At the edge of the forest, we thought what a great place it was for children to explore. Then we remembered what Mahabir told us. As a boy, he said, he and his friends were strictly forbidden to violate the forest’s sanctity. The elders warned them: no peeing, farting, or defecating allowed. To this day, Barahi Patel remains remarkably pristine.

Deep inside the dense forest (‘patel’) we came to a cluster of small shrines in a glade where a small pokhari (pond) forms during the rainy season. On a full moon day in the monsoon, villagers come here to worship the goddess Barahi. Chitra talked to us in hushed tones out of respect for the sanctity of this awesome place. At the edge of the pond, he said, worshippers are met by a priest who serves as a medium to the deity.

They may ask him to help solve a problem, answer a vexing question, or honor a special request. With each request, the priest scoops up a handful of mud from the pond for the worshippers to take back to their home shrine. For example, a newly married couple may pray for a son. Then, once their wish is fulfilled, they come back up with the baby to thank the goddess and return the dried mud back to nature.

Kukur Chihan
On the way back down to Nangi, I asked Chitra about an intriguing name on the map west of the village: Kukur Chihan. Several decades ago, he explained, there were so many dogs in Nangi that the leaders held a mass extermination. The dogs were then taken to Kukur Chihan (‘Dog Cemetary’) for burial. Today, Nangi is dogless and uncannily quiet.
Mohare Danda
Early on Day-4 we set off for Mohare, up the Ripu Danda ridge trail through old growth forests of rhododendron, fir, hemlock and oak. At openings we looked out over a dramatically rough, hilly landscape 17 km SW to Pokhara. Near Mohare on a steep grassy hillside we saw a small herd of cattle, yaks and dzopa crossbreeds. Eventually they’ll provide milk for a future cheese factory.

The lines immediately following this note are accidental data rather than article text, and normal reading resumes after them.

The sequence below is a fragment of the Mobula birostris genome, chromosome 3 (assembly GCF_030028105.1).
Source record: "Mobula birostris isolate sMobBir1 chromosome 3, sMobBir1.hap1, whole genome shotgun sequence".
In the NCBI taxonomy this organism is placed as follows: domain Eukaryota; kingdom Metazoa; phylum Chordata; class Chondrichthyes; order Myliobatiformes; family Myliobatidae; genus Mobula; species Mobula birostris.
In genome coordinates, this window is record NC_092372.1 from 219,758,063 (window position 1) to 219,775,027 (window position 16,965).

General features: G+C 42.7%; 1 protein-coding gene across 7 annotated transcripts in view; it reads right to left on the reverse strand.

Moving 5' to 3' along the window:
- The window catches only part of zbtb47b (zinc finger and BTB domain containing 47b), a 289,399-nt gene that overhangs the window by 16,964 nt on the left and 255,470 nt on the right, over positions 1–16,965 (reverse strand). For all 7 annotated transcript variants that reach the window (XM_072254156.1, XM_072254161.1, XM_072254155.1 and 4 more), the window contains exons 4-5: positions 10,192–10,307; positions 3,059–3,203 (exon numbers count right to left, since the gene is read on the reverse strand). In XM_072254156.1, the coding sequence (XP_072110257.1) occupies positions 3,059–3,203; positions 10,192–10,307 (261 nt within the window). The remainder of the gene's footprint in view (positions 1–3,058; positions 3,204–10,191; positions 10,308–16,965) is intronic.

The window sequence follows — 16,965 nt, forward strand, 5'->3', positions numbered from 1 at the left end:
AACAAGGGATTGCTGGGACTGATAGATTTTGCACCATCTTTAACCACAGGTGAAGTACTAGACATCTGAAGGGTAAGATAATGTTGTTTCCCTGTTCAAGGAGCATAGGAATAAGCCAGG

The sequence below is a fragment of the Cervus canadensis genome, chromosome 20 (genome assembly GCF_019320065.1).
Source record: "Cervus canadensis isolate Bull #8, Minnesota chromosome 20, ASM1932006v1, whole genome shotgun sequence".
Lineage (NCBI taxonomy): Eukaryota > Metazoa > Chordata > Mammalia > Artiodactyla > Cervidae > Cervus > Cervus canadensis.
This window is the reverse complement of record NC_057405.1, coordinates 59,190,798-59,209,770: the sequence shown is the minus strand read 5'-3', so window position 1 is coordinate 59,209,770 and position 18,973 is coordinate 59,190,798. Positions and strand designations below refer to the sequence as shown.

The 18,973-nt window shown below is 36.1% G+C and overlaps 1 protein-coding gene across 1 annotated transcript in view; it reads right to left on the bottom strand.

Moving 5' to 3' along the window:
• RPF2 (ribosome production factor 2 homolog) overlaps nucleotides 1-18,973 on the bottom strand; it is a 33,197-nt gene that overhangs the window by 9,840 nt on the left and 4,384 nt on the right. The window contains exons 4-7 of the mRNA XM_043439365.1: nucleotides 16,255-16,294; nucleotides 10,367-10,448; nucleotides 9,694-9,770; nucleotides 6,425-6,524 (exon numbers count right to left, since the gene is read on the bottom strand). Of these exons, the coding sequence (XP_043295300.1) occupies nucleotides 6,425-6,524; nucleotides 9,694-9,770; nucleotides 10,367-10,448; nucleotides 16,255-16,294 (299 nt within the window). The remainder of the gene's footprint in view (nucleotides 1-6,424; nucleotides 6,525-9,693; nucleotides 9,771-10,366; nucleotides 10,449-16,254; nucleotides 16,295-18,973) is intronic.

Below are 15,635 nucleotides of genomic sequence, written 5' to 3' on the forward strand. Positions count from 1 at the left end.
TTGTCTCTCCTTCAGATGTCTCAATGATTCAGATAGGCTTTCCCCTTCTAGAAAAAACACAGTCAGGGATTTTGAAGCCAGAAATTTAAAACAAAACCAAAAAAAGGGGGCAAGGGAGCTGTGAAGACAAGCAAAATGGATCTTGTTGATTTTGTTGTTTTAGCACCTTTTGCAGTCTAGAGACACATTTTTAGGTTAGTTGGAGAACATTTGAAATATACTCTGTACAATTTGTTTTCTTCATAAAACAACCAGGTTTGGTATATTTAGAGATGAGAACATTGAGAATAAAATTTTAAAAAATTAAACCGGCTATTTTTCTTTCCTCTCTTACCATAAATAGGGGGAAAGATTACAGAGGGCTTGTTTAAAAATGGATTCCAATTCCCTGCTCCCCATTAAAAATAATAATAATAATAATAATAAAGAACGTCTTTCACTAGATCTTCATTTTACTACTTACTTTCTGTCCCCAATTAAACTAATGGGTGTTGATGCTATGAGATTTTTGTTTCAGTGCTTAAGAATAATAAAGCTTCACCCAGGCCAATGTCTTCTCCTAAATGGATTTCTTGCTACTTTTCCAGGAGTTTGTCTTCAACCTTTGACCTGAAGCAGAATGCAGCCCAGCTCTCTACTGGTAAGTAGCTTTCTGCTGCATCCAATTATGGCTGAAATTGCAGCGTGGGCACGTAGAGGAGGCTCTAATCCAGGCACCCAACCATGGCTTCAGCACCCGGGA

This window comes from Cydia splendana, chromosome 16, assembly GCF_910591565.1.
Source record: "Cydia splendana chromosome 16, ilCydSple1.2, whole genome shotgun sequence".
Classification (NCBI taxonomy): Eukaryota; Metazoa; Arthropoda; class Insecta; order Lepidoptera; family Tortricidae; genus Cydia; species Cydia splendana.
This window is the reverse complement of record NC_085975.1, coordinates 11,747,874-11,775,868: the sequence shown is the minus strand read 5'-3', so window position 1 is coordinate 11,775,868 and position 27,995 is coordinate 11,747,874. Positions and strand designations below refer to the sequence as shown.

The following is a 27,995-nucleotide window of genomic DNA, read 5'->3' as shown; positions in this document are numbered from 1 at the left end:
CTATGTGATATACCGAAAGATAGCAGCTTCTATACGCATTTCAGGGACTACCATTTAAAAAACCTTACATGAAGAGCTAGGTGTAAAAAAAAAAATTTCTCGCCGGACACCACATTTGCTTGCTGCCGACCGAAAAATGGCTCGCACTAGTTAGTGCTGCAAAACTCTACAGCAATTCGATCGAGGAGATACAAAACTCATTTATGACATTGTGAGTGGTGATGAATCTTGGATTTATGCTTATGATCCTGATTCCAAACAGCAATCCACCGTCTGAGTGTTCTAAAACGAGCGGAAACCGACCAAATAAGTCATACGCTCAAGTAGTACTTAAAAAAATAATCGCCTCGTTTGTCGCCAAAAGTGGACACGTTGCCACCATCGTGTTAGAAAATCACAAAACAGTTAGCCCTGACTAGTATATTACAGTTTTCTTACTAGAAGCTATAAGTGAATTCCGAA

At Mohare Danda (3300m) the map says: “Community Lodge. View of Sunrise. View of Dhaulagiri, Annapurna Himalayan Range and Pokhara Valley. Internet Station.” Barely a decade ago, this was a remote, windswept hilltop, with a few ragged trees and an empty meadow. Now it is festooned with electronic gear alongside the community lodge, porters’ dormitory and cattle sheds. The Internet is received here by line-of-sight from Pokhara then relayed on to surrounding villages. The popular trekkers’ destinations of Ghorepani and Poon Hill are barely three kilometers down a NE ridge on a little used trail.
When Mahabir set up his first receiver at Mohare to connect to the World Wide Web, some said it was an impossible goal. But he did it, striding confidently into the IT future. And now, while we admired his achievements, Mahabir (in Kathmandu) watched us by a webcam mounted overhead while chatting with us on Skype. After proving he could get online from such a remote and lonely place, he never looked back—, only forward. Mahabir Pun was Nepal’s first rural geek in cyberspace.

He didn’t do it alone, but had help and the good will of the local communities and foreign volunteers. The first volunteers read about him in October 2001on a BBC News website: ‘Village in the Clouds Embraces Computers’.

A doer, not a quitter
Mahabir Pun is the kind of guy who tries out an innovative idea and, if it works, he carries on, expanding the experiment. If it doesn’t work, he figures out what’s wrong and fixes it.

For example, the cheese factory in Paundar “failed at first,” he once told us. But that didn’t stop him. He simply closed it temporarily, sent the cheese maker off for more training, then reopened it successfully. Today, you can enjoy Paundar cheese in local lodges and guesthouses. Moral of the story: Mahabir Pun is a doer, not a quitter.

Raising yaks posed other problems, including hungry leopards and inexperience with high altitude livestock rearing. The management committee endured the initial losses at first, then made strategic improvements. Today, both the Mohare and Khopra yak and dzopa herds are flourishing.

The descent to Sikha
At Mohare Lodge, the friendliness, food and facilities were faultless. Next morning we awoke to an amazing sunrise panorama of the Annapurnas brightly lit up by the first bracing rays of Old Sol.